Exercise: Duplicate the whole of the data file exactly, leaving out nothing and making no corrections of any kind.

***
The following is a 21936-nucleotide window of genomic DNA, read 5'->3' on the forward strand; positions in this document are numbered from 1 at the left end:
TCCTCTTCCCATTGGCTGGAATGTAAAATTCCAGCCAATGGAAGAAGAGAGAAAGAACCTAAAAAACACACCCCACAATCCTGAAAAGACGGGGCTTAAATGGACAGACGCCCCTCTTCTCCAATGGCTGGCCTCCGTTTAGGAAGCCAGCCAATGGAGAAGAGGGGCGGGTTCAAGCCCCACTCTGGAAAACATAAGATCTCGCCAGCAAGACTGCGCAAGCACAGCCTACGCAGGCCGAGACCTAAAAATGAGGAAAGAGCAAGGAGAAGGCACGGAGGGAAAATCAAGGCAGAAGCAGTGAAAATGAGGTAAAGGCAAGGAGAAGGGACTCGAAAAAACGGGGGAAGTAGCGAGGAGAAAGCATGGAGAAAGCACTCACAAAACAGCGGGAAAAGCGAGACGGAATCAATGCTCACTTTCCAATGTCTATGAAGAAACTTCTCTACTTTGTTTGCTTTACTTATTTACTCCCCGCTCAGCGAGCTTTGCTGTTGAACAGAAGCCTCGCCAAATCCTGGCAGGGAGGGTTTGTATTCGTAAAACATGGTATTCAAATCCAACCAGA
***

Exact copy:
The following is a 21936-nucleotide window of genomic DNA, read 5'->3' on the forward strand; positions in this document are numbered from 1 at the left end:
TCCTCTTCCCATTGGCTGGAATGTAAAATTCCAGCCAATGGAAGAAGAGAGAAAGAACCTAAAAAACACACCCCACAATCCTGAAAAGACGGGGCTTAAATGGACAGACGCCCCTCTTCTCCAATGGCTGGCCTCCGTTTAGGAAGCCAGCCAATGGAGAAGAGGGGCGGGTTCAAGCCCCACTCTGGAAAACATAAGATCTCGCCAGCAAGACTGCGCAAGCACAGCCTACGCAGGCCGAGACCTAAAAATGAGGAAAGAGCAAGGAGAAGGCACGGAGGGAAAATCAAGGCAGAAGCAGTGAAAATGAGGTAAAGGCAAGGAGAAGGGACTCGAAAAAACGGGGGAAGTAGCGAGGAGAAAGCATGGAGAAAGCACTCACAAAACAGCGGGAAAAGCGAGACGGAATCAATGCTCACTTTCCAATGTCTATGAAGAAACTTCTCTACTTTGTTTGCTTTACTTATTTACTCCCCGCTCAGCGAGCTTTGCTGTTGAACAGAAGCCTCGCCAAATCCTGGCAGGGAGGGTTTGTATTCGTAAAACATGGTATTCAAATCCAACCAGA